Under California law, plaintiffs in medical malpractice suits cannot get more than $250,000 for pain and suffering damages. This cap was set back in 1975, and there have been no increases to it in the nearly 45 years since.
That could change in Nov. 2020 if voters agree with a proposed ballot initiative to raise that cap with inflation. If it had been increased over the years at the inflation rate, it would now be over $1.2 million. That’s according to the filing for the “Fairness for Injured Patients Act.”
The three people behind the ballot initiative had young children who were the victims of medical malpractice. Two of them, a couple, say that their baby daughter suffered permanent injuries following surgery and will need care for the rest of her life. Their lawsuit is pending. Her mother says, “The jury …should be free to make a full decision that addresses her life-long injuries that is not overridden by the one-size-fits-all compensation cap set 45 years ago by politicians….”
The third person says that his young son’s head injury was made worse due to medical malpractice. Although a jury awarded the family $7 million, that was reduced significantly due to the cap.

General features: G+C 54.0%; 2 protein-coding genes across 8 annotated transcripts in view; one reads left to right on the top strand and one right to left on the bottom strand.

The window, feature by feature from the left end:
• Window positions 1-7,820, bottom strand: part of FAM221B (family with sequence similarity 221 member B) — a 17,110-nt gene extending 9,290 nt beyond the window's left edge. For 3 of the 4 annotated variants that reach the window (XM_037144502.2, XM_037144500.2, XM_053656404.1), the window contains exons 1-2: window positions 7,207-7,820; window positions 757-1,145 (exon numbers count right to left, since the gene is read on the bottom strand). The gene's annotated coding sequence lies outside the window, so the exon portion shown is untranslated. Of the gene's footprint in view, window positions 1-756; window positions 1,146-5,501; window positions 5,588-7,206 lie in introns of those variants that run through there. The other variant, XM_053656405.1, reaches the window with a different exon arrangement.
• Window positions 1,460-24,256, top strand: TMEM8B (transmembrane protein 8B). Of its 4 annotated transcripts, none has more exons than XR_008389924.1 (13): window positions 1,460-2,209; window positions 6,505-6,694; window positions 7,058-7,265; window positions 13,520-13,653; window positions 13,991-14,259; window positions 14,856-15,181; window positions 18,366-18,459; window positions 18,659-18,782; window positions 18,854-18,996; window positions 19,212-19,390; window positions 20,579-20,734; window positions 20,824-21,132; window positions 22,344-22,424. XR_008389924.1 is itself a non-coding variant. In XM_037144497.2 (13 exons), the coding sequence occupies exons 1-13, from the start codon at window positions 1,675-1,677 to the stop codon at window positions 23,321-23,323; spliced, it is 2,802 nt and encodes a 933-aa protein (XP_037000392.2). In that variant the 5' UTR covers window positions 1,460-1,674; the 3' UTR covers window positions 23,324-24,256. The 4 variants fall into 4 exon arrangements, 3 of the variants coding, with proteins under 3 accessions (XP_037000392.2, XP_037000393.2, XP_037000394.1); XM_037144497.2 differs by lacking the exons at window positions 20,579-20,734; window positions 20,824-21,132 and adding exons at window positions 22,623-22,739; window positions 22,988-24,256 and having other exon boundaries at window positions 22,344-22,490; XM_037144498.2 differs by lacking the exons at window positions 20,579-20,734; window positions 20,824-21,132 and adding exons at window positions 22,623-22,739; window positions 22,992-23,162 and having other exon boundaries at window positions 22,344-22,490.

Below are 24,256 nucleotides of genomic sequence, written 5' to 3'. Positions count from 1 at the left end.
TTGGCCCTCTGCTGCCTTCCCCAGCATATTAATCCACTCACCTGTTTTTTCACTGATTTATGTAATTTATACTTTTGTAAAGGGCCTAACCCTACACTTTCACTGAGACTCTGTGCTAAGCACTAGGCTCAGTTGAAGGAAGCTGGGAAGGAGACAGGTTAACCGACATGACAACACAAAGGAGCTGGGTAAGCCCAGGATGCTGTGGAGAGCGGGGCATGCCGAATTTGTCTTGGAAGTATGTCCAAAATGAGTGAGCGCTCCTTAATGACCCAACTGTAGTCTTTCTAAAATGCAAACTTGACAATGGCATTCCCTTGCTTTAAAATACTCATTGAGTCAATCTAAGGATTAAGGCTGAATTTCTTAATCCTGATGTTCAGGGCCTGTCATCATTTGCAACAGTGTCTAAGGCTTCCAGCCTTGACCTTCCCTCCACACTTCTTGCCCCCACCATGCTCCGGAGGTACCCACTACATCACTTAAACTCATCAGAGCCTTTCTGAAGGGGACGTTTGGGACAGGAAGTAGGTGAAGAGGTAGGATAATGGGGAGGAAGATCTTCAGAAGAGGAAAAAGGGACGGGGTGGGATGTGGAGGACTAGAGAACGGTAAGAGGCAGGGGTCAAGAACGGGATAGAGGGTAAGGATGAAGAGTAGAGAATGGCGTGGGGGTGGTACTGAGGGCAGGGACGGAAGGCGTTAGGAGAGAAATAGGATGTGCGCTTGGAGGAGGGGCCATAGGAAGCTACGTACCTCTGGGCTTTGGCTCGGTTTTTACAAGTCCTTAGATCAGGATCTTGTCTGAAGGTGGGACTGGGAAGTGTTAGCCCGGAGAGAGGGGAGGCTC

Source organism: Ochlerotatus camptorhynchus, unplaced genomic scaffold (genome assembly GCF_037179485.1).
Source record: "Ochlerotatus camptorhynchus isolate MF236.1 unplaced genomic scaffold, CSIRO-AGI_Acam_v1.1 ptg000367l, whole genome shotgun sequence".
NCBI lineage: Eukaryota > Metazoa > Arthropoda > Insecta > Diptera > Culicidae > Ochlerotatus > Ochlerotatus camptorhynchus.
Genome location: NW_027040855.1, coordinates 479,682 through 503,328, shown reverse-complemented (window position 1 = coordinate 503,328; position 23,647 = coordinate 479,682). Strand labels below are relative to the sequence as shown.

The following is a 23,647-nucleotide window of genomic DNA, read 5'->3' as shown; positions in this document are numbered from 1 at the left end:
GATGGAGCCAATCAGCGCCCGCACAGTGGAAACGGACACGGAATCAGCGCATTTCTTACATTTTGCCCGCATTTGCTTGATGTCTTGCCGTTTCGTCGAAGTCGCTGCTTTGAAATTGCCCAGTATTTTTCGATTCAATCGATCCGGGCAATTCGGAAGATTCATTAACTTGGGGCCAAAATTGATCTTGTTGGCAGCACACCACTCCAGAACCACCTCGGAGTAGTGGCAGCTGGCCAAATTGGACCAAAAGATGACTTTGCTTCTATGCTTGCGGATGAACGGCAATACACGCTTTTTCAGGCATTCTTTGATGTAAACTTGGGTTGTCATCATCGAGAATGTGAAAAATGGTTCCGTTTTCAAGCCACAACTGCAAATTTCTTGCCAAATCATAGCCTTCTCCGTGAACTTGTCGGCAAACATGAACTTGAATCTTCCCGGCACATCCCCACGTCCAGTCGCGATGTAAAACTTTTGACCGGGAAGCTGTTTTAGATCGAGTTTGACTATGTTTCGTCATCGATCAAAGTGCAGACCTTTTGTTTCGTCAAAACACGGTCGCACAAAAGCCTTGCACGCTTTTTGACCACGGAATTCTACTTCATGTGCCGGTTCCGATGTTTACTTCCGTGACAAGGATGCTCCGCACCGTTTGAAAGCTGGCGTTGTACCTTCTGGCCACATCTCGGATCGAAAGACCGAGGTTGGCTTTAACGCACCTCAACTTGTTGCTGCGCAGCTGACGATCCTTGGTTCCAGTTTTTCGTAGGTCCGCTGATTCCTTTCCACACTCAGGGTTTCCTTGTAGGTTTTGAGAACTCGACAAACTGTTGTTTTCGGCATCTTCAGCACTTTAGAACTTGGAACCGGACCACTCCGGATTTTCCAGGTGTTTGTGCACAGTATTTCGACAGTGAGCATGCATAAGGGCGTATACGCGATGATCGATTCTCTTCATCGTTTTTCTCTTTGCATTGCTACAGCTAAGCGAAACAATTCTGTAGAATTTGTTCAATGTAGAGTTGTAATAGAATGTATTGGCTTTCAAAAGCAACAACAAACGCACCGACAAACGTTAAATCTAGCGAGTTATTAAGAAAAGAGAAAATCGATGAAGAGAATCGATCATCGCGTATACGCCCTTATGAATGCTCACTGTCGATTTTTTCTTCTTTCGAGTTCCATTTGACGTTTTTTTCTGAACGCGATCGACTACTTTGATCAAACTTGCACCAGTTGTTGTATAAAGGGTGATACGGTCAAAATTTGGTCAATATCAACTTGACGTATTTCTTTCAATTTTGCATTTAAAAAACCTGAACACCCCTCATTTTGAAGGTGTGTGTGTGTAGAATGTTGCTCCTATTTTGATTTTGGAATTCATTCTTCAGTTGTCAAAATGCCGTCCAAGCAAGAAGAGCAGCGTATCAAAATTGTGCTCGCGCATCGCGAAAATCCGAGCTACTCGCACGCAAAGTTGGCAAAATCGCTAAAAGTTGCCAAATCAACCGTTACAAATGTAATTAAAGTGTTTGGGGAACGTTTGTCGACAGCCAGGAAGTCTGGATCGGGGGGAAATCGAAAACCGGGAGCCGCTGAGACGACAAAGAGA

For the initiative to get on the ballot, those behind it must collect signatures from over 623,000 people. That number represents 5% of the people who voted in the most recent gubernatorial election.
However, it’s not necessarily smooth sailing from there. One group likely to oppose it is Californians Allied for Patient Protection (CAPP). The coalition of medical groups has previously argued that raising medical malpractice payouts would increase health care costs.
The head of that group says that they are still reviewing this new initiative, but “we know it includes many provisions that would hurt access to health care, especially for California’s most vulnerable populations.” Claims like this have helped the group defeat at least one other ballot initiative designed to protect patients.
If you are considering pursuing a malpractice suit, it’s essential to know how much compensation you can and should seek. An experienced attorney can help you work to determine the amount needed to cover the costs of long-term care and treatment as well as noneconomic damages like pain and suffering.